Semantic segmentation annotation tools are excellent investments, as they can drastically reduce the amount of time spent preparing images for input into a deep neural network.
Semantic segmentation is the process of associating every pixel, within a region of an image that has semantic value, with a specific label. Semantic segmentation is a powerful tool for deep learning, as it makes images easier to analyze by assigning parts of the image semantic definitions. While semantic segmentation is an incredibly useful technique in deep learning, it can be very difficult to carry out. The images first need to be annotated, and this is best done with a semantic segmentation annotation tool.
Before we go over different tools for semantic segmentation, let’s make sure we understand what semantic segmentation is.
There are different levels of analysis/inference for computer vision systems. There’s low-level analysis and high-level analysis. At low levels of analysis, the computer vision system analyzes individual pixels in the image, but at high levels of analysis, the system draws inferences about different regions/objects in the image.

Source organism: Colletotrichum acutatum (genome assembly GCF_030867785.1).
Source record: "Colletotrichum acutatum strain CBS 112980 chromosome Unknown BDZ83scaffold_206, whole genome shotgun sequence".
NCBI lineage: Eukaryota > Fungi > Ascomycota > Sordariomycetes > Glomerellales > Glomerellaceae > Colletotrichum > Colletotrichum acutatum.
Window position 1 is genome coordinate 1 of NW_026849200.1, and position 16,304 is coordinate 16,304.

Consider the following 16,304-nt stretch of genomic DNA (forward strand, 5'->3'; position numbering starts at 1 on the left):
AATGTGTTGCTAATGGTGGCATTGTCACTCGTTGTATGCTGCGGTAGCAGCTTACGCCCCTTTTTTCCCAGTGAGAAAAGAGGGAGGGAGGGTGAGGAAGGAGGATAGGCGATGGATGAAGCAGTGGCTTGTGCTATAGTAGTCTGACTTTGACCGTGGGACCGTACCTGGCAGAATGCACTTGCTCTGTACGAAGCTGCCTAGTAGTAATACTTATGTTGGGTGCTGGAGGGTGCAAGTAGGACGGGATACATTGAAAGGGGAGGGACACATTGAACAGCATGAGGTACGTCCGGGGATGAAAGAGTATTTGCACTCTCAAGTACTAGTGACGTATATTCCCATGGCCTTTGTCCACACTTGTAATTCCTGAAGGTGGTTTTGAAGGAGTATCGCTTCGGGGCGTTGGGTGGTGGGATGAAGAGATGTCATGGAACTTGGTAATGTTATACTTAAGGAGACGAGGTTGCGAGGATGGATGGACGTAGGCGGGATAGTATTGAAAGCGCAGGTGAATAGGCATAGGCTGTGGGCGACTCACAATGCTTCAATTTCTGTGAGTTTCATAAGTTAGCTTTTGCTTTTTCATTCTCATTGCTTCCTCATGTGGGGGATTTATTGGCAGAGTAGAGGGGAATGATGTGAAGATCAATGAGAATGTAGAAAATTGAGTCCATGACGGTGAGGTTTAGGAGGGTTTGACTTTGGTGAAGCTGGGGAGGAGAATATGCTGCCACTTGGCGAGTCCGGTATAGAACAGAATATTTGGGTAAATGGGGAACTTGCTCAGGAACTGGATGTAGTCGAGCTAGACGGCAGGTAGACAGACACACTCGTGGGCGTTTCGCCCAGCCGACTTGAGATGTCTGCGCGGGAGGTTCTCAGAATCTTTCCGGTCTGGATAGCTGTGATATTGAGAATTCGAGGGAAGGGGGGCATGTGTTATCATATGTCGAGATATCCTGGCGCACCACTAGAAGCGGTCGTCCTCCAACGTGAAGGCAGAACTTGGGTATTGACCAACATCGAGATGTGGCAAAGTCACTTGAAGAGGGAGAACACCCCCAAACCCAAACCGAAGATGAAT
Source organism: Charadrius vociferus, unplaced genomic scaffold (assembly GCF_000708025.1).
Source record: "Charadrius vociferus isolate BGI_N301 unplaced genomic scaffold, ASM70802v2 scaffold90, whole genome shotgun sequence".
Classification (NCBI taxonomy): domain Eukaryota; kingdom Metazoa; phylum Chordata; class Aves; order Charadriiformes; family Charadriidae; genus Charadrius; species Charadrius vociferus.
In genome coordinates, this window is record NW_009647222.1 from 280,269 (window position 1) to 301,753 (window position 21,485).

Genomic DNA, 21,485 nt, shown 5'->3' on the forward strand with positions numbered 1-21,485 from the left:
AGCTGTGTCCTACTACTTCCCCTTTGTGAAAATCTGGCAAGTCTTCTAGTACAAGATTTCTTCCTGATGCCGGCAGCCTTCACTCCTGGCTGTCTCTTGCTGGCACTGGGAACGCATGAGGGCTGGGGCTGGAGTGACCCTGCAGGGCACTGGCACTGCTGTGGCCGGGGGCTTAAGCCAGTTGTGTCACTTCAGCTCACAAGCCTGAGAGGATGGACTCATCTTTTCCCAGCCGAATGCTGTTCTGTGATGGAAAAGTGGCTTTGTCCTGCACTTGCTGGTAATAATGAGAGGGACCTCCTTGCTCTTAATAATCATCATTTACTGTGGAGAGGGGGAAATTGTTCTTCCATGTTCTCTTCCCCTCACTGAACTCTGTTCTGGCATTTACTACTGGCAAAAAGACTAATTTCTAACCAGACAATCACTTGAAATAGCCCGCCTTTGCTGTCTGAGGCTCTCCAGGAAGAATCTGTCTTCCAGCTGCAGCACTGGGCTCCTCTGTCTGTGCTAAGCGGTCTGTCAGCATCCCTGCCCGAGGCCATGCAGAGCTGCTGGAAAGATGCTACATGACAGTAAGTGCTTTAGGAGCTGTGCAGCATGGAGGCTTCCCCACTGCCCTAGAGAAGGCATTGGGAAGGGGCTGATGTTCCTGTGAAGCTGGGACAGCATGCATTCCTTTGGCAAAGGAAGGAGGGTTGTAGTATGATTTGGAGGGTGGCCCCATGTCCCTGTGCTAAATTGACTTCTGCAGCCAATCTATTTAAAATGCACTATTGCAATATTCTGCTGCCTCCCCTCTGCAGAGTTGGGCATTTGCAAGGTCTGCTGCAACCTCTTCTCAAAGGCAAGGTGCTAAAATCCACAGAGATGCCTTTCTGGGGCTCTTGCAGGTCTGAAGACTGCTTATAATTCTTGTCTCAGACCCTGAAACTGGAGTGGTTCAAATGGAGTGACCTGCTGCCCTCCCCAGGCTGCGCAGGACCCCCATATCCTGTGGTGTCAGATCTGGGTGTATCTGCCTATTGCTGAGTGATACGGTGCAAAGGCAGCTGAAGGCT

For instance, classification is done at a lower level of analysis, simply making a prediction about the content of an entire image. After this, a middle level of analysis could be detection/localization, where the object isn’t merely classified, but spatial information about the object is obtained. Semantic segmentation is a high-level task that enables the computer vision system to look at an image and recognize objects or regions by their semantic meaning, inferring a label for every pixel in the object or region. Semantic segmentation enables many different applications of computer vision like virtual reality and self-driving vehicles.
There are different approaches used to carry out semantic segmentation. The common semantic segmentation approaches are: Region-based semantic segmentation, Fully Convolutional Network-Based Semantic Segmentation, and Weakly Supervised Semantic Segmentation.
Region-based semantic segmentation tactics typically use a segmentation method that combines region extraction and semantic-based classification. First, the free-form regions are selected by the model and then these regions are transformed into predictions at a pixel level.
One specific framework used to accomplish this is the Regions with CNN framework, or R-CNN, which uses a selective search algorithm to pull many possible region proposals from an image. It then runs them through a Convolutional Neural Network, pulling features from every one of these different regions. Finally, every region is classified using a linear Support Vector Machine specific to the chosen classes.
The R-CNN extracts 2 different feature types for every region selected by the model. A foreground feature and a full region feature are selected. When these two region features are joined together, the performance of the model improves. While R-CNN models are able to make use of discriminative CNN features and attain improved classification performance, they are also limited when it comes to generating precise boundaries.